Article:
Roses Are Plants Too!

Disease Prevention Tip – Stop Spraying!

The Rose Clair Matin makes a wonderful shrub or climber for any garden.
Photo/Illustration: Paul Zimmerman Roses
The Rose Clair Matin makes a wonderful shrub or climber for any garden.
Photo/Illustration: Paul Zimmerman Roses

A blog post I wrote a while back “Lime and Sulfur Spray – Great Way to Knock Down Fungus On Your Roses” got a terrific response from all of you.  So much so that I’d like to continue this discussion on disease prevention.

Here is my second tip for helping prevent disease on your roses. 

Do Nothing. 

That is not a misprint.  I actually just said doing nothing can help your roses with disease prevention.

How does this work?

Roses, like all plants, have natural immune systems.  And while under attack from fungus their natural immune system actually ramps up and becomes more active.  And in my experience the more I expose my young roses to the local strains of fungi like blackspot, the more immune to them they become.

Think of a young child on their first day of school or kindergarten.  At first they catch every strain of cold around.  But after becoming exposed to them their immune system adjusts and they get fewer colds.  But they have to catch, or be exposed to, that strain of cold to become more immune to it.

It’s the same with roses.

There is some thought that constantly spraying our roses with chemicals actually prevents them from building up their own immune system.   They become lazy because the spray does all the work.  Personally I don’t want the “Couch Potato” rose planted in my garden!

Additionally, there is thought the chemicals might actually interfere or suppress the natural immune system.  Many plants fight fungus with natural fungus of their own.  The chemicals don’t discriminate between harmful and beneficial fungi.  Just like insect killers don’t discriminate between the aphid and the lady bug.

Stopping spraying your roses to allow them to build up their own immune system means you garden isn’t going to look so good for a while.  It takes time for them to adjust.  It also means newly planted roses might not look good for the first year or so as they adjust to your area.  And some roses won’t adjust at all and should simply be replaced with a more disease resistant one.  After all, this whole concept starts with Garden Roses that are naturally disease resistant.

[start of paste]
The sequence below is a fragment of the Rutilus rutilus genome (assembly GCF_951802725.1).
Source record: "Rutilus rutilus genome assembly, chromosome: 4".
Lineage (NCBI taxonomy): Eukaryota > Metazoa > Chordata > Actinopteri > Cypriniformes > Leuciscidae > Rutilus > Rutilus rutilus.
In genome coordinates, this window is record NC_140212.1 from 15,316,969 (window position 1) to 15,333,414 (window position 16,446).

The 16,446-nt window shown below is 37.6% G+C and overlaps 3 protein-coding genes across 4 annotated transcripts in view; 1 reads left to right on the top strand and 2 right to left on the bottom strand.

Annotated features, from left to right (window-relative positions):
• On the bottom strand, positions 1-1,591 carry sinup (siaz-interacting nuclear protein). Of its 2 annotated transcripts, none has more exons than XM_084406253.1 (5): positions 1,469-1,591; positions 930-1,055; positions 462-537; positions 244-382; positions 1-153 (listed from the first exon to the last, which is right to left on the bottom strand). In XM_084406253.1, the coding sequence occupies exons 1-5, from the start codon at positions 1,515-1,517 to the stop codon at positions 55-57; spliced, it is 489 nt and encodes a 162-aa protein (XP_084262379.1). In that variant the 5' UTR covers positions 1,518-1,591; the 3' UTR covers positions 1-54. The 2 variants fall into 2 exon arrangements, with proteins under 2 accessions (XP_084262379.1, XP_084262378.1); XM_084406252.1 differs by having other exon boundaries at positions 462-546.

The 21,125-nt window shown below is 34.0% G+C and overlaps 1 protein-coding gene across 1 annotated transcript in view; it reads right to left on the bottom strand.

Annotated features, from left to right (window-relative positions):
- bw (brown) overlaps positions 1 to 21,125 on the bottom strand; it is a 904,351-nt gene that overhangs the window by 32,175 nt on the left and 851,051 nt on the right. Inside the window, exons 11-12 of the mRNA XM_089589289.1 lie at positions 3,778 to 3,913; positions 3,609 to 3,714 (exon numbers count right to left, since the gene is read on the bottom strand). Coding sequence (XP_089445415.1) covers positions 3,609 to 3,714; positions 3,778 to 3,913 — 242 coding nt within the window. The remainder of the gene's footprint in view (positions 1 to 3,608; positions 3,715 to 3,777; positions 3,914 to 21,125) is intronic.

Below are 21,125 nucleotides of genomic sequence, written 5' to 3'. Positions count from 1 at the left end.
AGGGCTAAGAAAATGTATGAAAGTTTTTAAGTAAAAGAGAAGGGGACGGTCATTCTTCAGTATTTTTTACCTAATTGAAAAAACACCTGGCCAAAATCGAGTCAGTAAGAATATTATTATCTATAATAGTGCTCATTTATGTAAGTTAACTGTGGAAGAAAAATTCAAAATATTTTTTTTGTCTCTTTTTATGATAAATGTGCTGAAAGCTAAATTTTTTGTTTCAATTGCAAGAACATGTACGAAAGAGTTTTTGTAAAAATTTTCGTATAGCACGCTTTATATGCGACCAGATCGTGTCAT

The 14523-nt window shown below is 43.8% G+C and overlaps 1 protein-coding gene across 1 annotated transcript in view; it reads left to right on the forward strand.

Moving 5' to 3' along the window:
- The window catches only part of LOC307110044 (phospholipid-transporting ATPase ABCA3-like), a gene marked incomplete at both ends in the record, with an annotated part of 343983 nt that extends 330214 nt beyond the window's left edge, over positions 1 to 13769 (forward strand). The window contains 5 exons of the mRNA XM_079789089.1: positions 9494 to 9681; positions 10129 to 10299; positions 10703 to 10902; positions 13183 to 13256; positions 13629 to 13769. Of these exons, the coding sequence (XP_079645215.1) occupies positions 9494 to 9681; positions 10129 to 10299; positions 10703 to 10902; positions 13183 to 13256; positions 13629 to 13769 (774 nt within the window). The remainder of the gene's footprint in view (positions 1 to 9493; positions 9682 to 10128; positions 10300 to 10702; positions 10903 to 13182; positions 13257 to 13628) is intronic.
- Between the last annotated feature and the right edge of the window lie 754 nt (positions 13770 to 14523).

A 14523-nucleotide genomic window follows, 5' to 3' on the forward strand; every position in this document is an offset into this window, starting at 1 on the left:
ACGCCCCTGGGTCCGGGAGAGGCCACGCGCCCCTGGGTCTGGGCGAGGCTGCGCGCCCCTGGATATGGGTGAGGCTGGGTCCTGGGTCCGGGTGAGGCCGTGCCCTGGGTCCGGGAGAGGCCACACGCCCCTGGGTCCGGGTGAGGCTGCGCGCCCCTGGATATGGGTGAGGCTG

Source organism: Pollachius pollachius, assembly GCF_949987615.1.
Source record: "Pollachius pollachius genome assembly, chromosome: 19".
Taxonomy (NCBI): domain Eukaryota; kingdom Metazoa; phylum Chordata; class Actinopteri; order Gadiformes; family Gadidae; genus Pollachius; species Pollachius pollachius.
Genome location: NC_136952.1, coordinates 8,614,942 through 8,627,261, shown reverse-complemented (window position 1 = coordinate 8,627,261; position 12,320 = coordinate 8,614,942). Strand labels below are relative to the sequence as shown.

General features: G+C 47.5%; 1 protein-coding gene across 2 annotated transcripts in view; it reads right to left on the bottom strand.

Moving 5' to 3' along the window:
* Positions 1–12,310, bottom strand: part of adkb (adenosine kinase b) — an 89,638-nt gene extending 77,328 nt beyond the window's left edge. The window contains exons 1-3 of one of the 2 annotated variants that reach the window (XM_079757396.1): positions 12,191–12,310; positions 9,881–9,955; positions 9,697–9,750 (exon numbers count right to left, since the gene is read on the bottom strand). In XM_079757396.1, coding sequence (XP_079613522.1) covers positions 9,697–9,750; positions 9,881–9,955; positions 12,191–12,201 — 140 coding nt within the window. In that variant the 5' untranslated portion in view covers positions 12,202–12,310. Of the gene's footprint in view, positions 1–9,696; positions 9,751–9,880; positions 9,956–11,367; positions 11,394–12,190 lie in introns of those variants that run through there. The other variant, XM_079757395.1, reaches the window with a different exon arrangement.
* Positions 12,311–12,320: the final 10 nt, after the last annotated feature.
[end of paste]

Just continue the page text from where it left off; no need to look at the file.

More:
But in the long run doing nothing means you will have healthier plants that are better able to ward of disease on their own.  I know this for a fact because the now some 400 roses in my home garden have not been sprayed for close to 10 years and each year they get better and better.

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  1. relajada43 09/02/2010

    I accidentally found this out myself. I received a beautiful pot of blooming red roses and placed them on display in my courtyard until I found that the leaves were turning a dark color. I quickly separated it from my umpteen-year-old planted roses thinking that they might catch whatever was ailing this year old plant. I never got around to throwing it out because it was a gift and because I didn't have the heart to toss it. However, I only watered it and never treated the problem. Then, gradually, it recovered and until now, I didn't know why. Thanks for enlightening me about the advantages of letting them fend for themselves.

  2. PFZimmerman 09/02/2010

    Thanks for sharing your experience!

  3. KentishTransplant 11/01/2010

    Paul, thank you so much for this information. I am struggling with raising roses, both HT's and Antiques in a very hot and humid climate. The only time I have had to spray is for chili thrips, other than that I NEVER spray. My antiques are huge and covered in bloom, my HT's are very different. They never achieve the size of plants which are regularly sprayed with all the chemicals and I have seriously thought of pulling them all out. After reading your advice on spraying I will persevere and hope they are just building an immune system!

  4. PFZimmerman 11/01/2010

    Kentish, Keep in mind that in order for a rose to be successfully grown this way it must be disease resistant in the first place. Sadly many HTs from the last 30 years or so were not and will likely never be happy without chemicals. Give them a little longer but don't be afraid to get out the shovel!


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